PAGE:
Summary: We are created with a longing that only a father can fill.
In premarital counseling we spend a lot of time talking about the future bride and grooms parents, and focus a great deal on the dads. We spend time talking about their relationships, favorite memories, the ways that they were disciplined, and what they like and don’t like about their parents. We have a strict rule of confidentiality and over time the couple learns to trust me and we can talk pretty openly. In all the couples I have counseled over the years I have noticed that there are two types:
The first type will go to extreme lengths to protect the name of their families. Their family would make the Cleavers look dysfunctional. Their parents never raised their voice, took them on 5 family vacations a year, spent every meal together, and every Christmas they got a pony and every birthday they got a puppy.
The second type takes this opportunity to talk about every deep dark secret. In this confidential environment they discuss the fact that all their parents did was yell and scream at each other and the kids, the only vacation they ever went on would make a great horror movie, and it was underwear and socks every Christmas and birthday.
It is my hope that through these sessions that we will all understand that like it or not, each person bears the indelible stamp of a father, a person whose impact we rarely escape.
Ken Druck and James Simmons in The Secrets Men Keep discuss six major secrets men have. At the top of the list is that "men secretly yearn for their father’s love and approval." This is often without their conscious knowledge behind the drive many males have to prove themselves. The authors say:
It may surprise us to know that the most powerful common denominator influencing men’s lives today is the relationship we had with our fathers .... Of the hundreds of men I have surveyed over the years, perhaps 90 percent admitted they still had strings leading back to their fathers. In other words, they are still looking to their fathers, even though their fathers may have been dead for years, for approval, acceptance, affection, and understanding.
Last summer I was standing in our friends Sears store in Bay Minette, when a rather large man came in the store and was looking around. He said that he just wanted to look so I just stood and watched him make his way around the store. He looked at chainsaws, grills, washing machines, and made his way back to the TV’s, and he came to a stop when John Michael Montgomery’s video for the song Letters From Home started. I thought that it was rather interesting that during the first two verses the man was completely unaffected, but in the third verse there is a line where the dad in a letter tells his son that he makes him proud. At that moment in the song our rather large friend turned and walked quickly out of the store, with tears streaming down his face. What a powerful moment.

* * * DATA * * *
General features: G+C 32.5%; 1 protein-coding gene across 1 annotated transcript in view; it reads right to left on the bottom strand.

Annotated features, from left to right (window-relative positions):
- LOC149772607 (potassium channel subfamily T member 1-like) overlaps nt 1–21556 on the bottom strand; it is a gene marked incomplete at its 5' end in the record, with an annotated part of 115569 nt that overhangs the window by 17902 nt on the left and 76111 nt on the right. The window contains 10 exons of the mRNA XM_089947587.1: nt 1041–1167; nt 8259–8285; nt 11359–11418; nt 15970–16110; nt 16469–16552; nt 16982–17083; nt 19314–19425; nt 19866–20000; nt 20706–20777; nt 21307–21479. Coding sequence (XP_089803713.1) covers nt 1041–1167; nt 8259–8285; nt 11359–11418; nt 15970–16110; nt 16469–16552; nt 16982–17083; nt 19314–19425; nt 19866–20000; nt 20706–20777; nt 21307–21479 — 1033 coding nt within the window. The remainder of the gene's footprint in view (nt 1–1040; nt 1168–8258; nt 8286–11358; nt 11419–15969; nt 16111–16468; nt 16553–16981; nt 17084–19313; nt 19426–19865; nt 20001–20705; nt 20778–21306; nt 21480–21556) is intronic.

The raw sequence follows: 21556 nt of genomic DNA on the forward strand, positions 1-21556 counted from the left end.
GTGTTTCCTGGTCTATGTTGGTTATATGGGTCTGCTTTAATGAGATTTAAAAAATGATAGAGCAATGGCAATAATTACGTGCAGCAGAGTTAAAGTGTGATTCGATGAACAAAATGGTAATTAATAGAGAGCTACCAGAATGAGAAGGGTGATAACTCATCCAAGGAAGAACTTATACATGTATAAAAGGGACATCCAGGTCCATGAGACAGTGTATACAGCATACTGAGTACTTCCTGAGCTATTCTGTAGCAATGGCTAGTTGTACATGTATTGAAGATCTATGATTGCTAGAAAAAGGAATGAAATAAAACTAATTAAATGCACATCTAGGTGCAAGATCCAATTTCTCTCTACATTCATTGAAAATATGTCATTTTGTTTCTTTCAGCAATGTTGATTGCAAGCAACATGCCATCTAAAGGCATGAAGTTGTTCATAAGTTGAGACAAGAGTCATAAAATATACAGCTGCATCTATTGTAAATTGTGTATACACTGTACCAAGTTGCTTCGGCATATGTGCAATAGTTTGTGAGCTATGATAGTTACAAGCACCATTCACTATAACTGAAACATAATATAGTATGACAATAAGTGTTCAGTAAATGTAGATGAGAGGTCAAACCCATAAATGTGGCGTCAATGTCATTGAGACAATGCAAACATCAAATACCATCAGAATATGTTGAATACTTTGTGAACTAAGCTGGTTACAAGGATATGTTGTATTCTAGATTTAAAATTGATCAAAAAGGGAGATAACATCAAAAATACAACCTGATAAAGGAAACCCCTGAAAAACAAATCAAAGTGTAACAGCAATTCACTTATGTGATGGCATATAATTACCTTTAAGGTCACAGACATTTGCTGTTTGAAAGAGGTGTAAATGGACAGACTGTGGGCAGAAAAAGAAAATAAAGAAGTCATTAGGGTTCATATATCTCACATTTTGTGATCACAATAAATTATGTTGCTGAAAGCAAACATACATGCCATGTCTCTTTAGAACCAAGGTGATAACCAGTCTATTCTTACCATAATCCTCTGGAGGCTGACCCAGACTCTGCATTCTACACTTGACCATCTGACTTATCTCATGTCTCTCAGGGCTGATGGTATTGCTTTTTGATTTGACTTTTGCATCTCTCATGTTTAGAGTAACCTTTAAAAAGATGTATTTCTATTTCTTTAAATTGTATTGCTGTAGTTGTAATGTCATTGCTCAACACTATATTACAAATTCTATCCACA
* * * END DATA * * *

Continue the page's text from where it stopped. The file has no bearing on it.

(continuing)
But men aren’t the only ones with a yearning for their fathers. In her book Like Father, Like Daughter, Suzanne Fields presents the results of her interviews with hundreds of women. The central thesis of her research was "Daddy hides, and we forever seek him, only occasionally flushing him out of his hiding places."
This "father hunger" doesn’t end with a desire for the man who was the biological parent. It is a craving for the affirmation, affection, discipline, protection, leadership, and unconditional acceptance that should come from a dad.
When Scripture says that God is our Father, it is telling us that these needs can be met. But not by a flesh-and-blood being, because no matter how wonderful a human model is, he falls short. There are no perfect earthly dads.
Some may find it hard to get excited about the scriptural descriptions of God as a father because of the imperfect models of fatherhood they have experienced here on earth.
Some remember a father who was too wrapped up in his job, his buddies, and his hobbies to provide much support or affirmation. He might have been one of those deluded men who believed that their only job was to bring home a paycheck, while Mom was responsible for everything else.
I heard a story once about a small boy who met his dad at the door one night. ’Daddy, how much do you make an hour?’
"Giving his boy a glaring look, the father said: ’Look, Son, don’t bother me now, I’m tired.’
"’But, Daddy, just tell me please! How much do you make an hour?’ the boy insisted.
"The father, finally giving up, replied: ’Ten dollars an hour.’